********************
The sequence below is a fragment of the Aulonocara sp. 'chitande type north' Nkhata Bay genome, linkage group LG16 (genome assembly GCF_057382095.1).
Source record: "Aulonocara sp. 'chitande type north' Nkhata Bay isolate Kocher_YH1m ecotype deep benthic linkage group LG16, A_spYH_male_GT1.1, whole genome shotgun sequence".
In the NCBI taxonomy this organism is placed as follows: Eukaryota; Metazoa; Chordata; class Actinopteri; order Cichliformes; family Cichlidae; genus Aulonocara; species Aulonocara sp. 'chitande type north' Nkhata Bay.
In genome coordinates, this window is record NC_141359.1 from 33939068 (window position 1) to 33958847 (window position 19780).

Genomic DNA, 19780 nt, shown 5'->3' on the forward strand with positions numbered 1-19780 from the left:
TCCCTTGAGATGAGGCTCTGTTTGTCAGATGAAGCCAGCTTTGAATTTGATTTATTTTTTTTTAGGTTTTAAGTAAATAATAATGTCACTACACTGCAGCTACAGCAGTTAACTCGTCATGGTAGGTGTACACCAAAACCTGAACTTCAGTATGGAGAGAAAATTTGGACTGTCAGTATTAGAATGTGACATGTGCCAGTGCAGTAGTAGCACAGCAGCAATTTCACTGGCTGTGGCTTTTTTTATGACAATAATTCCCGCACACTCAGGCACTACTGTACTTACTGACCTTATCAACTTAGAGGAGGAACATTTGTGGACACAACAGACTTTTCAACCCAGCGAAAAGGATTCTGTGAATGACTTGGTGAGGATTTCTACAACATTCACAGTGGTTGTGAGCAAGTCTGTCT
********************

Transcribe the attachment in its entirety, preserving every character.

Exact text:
The sequence below is a fragment of the Aulonocara sp. 'chitande type north' Nkhata Bay genome, linkage group LG16 (genome assembly GCF_057382095.1).
Source record: "Aulonocara sp. 'chitande type north' Nkhata Bay isolate Kocher_YH1m ecotype deep benthic linkage group LG16, A_spYH_male_GT1.1, whole genome shotgun sequence".
In the NCBI taxonomy this organism is placed as follows: Eukaryota; Metazoa; Chordata; class Actinopteri; order Cichliformes; family Cichlidae; genus Aulonocara; species Aulonocara sp. 'chitande type north' Nkhata Bay.
In genome coordinates, this window is record NC_141359.1 from 33939068 (window position 1) to 33958847 (window position 19780).

Genomic DNA, 19780 nt, shown 5'->3' on the forward strand with positions numbered 1-19780 from the left:
TCCCTTGAGATGAGGCTCTGTTTGTCAGATGAAGCCAGCTTTGAATTTGATTTATTTTTTTTTAGGTTTTAAGTAAATAATAATGTCACTACACTGCAGCTACAGCAGTTAACTCGTCATGGTAGGTGTACACCAAAACCTGAACTTCAGTATGGAGAGAAAATTTGGACTGTCAGTATTAGAATGTGACATGTGCCAGTGCAGTAGTAGCACAGCAGCAATTTCACTGGCTGTGGCTTTTTTTATGACAATAATTCCCGCACACTCAGGCACTACTGTACTTACTGACCTTATCAACTTAGAGGAGGAACATTTGTGGACACAACAGACTTTTCAACCCAGCGAAAAGGATTCTGTGAATGACTTGGTGAGGATTTCTACAACATTCACAGTGGTTGTGAGCAAGTCTGTCT